It’s easy to dismiss “Digital Transformation” as another business buzz word, or cliché or shorthand for “moving everything to the cloud”. But doing so could mean missing out on a serious growth opportunity for your business.
The problem is that — like most modern business processes — no-one can agree what digital transformation is, much less what it means or who should own it. With no single, handy explanation to refer to it’s no wonder it falls below the radar of so many business leaders.
Prevailing definitions of digital transformation can cover a number of business areas and their owners, but there’s one thing they all have in common: the recognition of the need to find the technology to support change, not drive it.
We’ve used our years of working in this field successfully supporting our clients through the process to come up with the following definition. According to CommerceCentric ‘digital transformation’ is:
Digital transformation is nothing short of total business transformation. We would go so far as to say that it’s a total cultural change too. It means rewriting business models and internal processes to deal with customers in new and exciting ways.
But it’s less about using the technology directly and more about leadership’s role in dealing with current or imminent changes to market conditions.
Easy to say, harder to do.
What does digital transformation mean for your business?
Digital transformation means moving your business from a traditional one to a digital one. A business that recognises how your customers want to shop, browse, talk to you and buy from you, both now and in the future. It means recognising customer expectations from you, and responding to them, before your competitors do. It means learning from your interactions with your customers, rapidly adapting to optimise those interactions, and gaining value from them.
It means moving from analogue thinking to digital thinking. And adopting a “digital first” mindset.
Make no mistake, digital transformation is a fundamental change to the way your organisation does business. It’s a long-term investment, and to be successful you need to rethink old operating models, be prepared to experiment more, and become more agile in your ability to respond to customers and competitors.
You also need to recognise the critical role that technology plays in your organisation’s ability to evolve with the market and continually increase value to your customers.
The challenges with digital transformation
Digital transformation isn’t an overnight process, neither is it confined to the remits of the IT or even the Marketing departments. It will impact on alldepartments and at all levels of the organisation:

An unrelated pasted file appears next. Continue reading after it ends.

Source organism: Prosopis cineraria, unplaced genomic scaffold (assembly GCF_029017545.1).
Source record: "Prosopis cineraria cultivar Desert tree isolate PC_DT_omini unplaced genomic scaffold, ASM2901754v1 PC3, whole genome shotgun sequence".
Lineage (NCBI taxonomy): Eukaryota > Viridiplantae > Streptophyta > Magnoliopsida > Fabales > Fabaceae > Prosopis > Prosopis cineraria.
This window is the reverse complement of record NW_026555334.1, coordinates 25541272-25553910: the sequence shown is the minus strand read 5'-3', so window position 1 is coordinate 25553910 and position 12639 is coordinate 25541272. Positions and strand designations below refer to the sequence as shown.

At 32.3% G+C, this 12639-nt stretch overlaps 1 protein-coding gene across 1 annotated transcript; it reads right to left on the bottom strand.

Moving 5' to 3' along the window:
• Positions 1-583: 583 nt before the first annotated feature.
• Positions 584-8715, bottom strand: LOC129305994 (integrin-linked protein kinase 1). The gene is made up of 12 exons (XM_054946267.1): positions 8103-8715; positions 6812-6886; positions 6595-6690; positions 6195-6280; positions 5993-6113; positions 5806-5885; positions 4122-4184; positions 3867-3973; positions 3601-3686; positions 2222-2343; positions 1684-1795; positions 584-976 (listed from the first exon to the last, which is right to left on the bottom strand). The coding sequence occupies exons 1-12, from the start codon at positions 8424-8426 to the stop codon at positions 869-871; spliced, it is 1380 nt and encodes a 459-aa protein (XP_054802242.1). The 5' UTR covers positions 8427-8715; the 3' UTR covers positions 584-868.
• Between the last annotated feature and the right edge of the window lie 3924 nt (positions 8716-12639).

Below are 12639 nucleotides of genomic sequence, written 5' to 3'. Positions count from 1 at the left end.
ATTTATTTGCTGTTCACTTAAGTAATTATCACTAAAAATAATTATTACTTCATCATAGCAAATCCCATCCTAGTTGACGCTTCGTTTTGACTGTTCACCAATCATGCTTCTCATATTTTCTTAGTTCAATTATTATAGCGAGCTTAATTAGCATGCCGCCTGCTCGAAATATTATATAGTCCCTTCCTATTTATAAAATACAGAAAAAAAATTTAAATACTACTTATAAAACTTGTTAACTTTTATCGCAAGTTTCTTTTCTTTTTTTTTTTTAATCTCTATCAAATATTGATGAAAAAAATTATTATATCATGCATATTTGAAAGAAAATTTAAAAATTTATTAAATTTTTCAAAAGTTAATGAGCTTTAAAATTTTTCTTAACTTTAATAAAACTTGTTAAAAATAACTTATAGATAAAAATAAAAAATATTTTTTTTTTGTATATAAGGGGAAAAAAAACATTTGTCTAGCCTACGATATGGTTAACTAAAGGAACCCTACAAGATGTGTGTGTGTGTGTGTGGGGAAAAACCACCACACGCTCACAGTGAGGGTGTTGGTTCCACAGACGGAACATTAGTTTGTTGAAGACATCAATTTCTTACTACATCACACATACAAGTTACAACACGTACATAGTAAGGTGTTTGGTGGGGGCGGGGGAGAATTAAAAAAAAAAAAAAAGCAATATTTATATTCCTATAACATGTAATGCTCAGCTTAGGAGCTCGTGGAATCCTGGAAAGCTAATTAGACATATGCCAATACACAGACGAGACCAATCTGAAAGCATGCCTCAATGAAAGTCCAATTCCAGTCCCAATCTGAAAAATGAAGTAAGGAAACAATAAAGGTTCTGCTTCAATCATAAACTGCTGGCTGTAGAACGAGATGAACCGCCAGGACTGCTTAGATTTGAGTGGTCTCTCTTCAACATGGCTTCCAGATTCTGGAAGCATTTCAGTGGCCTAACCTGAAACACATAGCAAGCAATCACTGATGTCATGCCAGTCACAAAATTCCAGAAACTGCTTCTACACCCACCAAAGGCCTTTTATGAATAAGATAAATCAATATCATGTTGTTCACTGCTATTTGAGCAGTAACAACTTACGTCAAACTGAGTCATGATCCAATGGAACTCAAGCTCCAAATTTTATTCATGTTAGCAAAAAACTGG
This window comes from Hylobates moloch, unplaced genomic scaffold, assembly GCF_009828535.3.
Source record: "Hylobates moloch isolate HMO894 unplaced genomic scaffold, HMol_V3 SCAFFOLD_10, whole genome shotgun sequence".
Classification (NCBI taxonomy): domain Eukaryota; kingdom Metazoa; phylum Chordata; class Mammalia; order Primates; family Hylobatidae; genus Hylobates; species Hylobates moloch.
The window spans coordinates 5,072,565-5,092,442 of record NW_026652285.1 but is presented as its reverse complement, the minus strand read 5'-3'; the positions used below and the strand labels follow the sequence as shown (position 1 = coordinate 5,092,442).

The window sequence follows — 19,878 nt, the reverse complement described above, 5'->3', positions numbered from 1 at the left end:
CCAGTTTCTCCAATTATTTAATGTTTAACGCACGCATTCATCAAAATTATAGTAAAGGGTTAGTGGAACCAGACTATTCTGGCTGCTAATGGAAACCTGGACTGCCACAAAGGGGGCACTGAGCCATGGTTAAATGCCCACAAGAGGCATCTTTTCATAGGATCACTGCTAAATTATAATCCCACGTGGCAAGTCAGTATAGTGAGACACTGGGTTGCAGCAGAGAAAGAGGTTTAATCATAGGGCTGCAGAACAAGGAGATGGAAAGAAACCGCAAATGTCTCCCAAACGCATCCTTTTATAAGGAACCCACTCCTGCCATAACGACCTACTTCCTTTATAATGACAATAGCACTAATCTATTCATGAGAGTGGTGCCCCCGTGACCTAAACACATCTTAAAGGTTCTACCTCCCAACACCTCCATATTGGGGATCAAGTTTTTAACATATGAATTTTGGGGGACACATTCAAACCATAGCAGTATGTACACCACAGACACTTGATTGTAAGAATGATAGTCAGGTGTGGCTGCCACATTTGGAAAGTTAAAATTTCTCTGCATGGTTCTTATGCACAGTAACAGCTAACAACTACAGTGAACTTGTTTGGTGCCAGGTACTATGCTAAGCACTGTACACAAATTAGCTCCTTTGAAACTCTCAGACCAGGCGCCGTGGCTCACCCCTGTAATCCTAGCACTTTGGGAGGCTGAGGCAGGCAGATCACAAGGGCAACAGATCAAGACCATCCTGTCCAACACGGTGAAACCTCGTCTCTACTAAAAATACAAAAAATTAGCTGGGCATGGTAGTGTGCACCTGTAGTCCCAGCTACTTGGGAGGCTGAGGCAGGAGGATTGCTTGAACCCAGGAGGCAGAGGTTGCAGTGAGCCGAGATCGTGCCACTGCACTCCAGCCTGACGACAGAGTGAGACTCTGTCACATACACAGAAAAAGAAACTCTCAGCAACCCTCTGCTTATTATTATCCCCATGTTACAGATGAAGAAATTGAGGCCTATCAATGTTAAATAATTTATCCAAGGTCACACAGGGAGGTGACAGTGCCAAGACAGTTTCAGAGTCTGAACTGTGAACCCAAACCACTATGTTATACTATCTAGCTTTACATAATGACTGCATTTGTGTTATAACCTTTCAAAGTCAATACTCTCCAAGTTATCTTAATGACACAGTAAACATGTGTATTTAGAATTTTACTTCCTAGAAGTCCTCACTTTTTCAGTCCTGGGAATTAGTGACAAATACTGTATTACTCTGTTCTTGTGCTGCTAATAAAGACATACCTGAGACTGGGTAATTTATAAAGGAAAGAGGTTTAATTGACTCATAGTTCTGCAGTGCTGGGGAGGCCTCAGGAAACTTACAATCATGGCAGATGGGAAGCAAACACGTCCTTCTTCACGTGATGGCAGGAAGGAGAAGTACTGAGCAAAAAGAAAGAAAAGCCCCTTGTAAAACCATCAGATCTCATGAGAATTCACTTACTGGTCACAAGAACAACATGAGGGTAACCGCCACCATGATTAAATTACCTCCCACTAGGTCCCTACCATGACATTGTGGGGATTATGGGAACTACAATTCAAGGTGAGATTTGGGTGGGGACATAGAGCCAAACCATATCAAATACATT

Customer interactions need to be instant, on demand and via the communications channels that customers choose
Operations need to integrate and embrace new technologies, or new ways of using existing technologies
Value creation and measurement needs to be front and centre of any investment
Business models need to be rewritten to put customers at the heart of everything you do
Performance You get the behaviour that you pay for, so the way you measure success needs to incorporate customer value-driving metrics
But one of the biggest challenges is measuring the impact of your digital transformation process on the business as a whole. A company-wide, centralised measurement framework with just a few KPIs will give you a much greater understanding of success. For most organisations this shift away from department-specific, operational efficiency measures is a tough ask. But the sharpening of business performance it provides is undeniable.
Why does digital transformation matter?
Digital transformation has gone mainstream. If you’re not already doing it or at least actively considering it, then you can be sure your competitors are. You only have to look at all the recent market disruptors — Amazon, Uber, Netflix — as well as the proliferation of a vast array of connected devices to realise who are the winners in the digital space. These organisations have direct dialogues with their customers. The result is that consumers expect and demand products and services when they want them and how they want them. What was a new and exciting business model even two years ago is now “normal”.
So digital transformation is not just important, it is vital for ongoing profitability, customer satisfaction and experience, speed to market, competitive differentiation, and your ability to grow and compete effectively.
Smart organisations recognise the need to address the changing business landscape and move away from legacy systems and architecture. Take a look at our RETO MOTO case study for an example of digital transformation in action.
If you’re interested in discovering how digital transformation can work in your business, get in touch today.